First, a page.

HGTV Co-Founder Discusses Leadership with York College

Featured photo: Originally posted on York College’s Flickr. Susan Packard on the right.

By Kendra Jones

As co-founder and chief operating officer of HGTV, a network distributed in over 175 countries and territories, Susan Packard described herself as an unlikely leader who found success by building and leading the popular cable channel. Packard spoke at York College about her career on Nov. 12 in the WPAC theatre.

Packard was named woman of the year among cable television and travels frequently, speaking of how to find success in business.

Packard expressed the importance of maintaining three leadership qualities: being connected, keeping the organization fresh and being courageous.

Connecting with customers is key to keeping their interest in your organization. Packard believes that connecting with the customer is the most important skill in business. Packard said that HGTV created a viewer services in 1994 so that people could call in with questions

Even though connecting with customers online is more popular today, HGTV still receives a thousand inquiries a day, half of these being by phone. Being connected with the viewer, distributor and advertiser are all very important.

Technology has impacted the way HGTV was formed; Packard said that it has made connecting with customers so much easier. Customers can now communicate with companies by contacting them on social media, but companies must be careful with managing their brand. Although technology is an easy outlet in which to talk to customers, Packard said that it should not be a substitute for other means.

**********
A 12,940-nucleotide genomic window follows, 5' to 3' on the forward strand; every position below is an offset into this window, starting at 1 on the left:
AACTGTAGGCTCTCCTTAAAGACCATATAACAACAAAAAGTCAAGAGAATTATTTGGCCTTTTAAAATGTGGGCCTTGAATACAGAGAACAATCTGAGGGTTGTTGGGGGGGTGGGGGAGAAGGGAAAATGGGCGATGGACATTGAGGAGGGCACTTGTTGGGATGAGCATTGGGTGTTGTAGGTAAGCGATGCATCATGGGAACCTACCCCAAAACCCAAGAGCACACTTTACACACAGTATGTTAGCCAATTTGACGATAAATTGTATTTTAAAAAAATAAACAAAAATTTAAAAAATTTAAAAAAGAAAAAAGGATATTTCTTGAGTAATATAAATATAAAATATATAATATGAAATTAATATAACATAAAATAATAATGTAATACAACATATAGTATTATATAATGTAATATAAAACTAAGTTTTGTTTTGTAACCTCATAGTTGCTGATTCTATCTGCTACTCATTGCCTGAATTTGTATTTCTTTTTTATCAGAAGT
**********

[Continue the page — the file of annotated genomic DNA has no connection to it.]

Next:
One of her most important lessons for keeping organizations fresh was to learn from mistakes. “It is always great to try new ideas,” Packard and her HGTV team told the audience how they have taken risks and learned from their mistakes. 

HGTV fans wanted to be able to purchase items that they saw on the television shows, so Packard and her team began creating a QVC-type shopping channel for HGTV that would satisfy those needs.

Soon enough, the Shop at Home network sold home and garden products, but Packard said this turned out to be a failure. Nobody on the HGTV team had any retail background and the company learned that this was not the best route to take to sell their featured items.

“At HGTV, we did a lot of laughing,” said Packard. She added that this helped to keep the environment light, reducing stress.

“Sometimes you may have to stand alone with a vision that you believe in  knowing you will be challenged”, said Packard regarding courage.

Packard knew that with a change in technology, there would need to be new platforms created and that it wouldn’t be easy.

When trying to create a mission statement, not everyone agreed with Packard’s values. In fact, when a student asked Packard if there is a strong importance of having a vision statement, Packard answered that neither a mission or vision statement was established when she was a part of HGTV.

They simply listed values.

Packard planted seeds and defended her values among her fellow employees, knowing that at any point she may have to stand alone with her opinions. Packard held strong beliefs in the importance of diversity, integrity and shared responsibility.

Packard believed that her employees were equals among equals – even though everyone did not comply with each other’s values and thoughts of what HGTV should label as important, Packard grew to realize that you need to work with people that compliment your skill set.

Packard stressed that one person cannot know everything and handle every job. Multiple people in each company need to contribute because they are all able to add different strengths to reach success.

She also explained that recognizing what you know and don’t know is a step towards being courageous because “great leadership is acknowledging that you won’t be a complete leader.”


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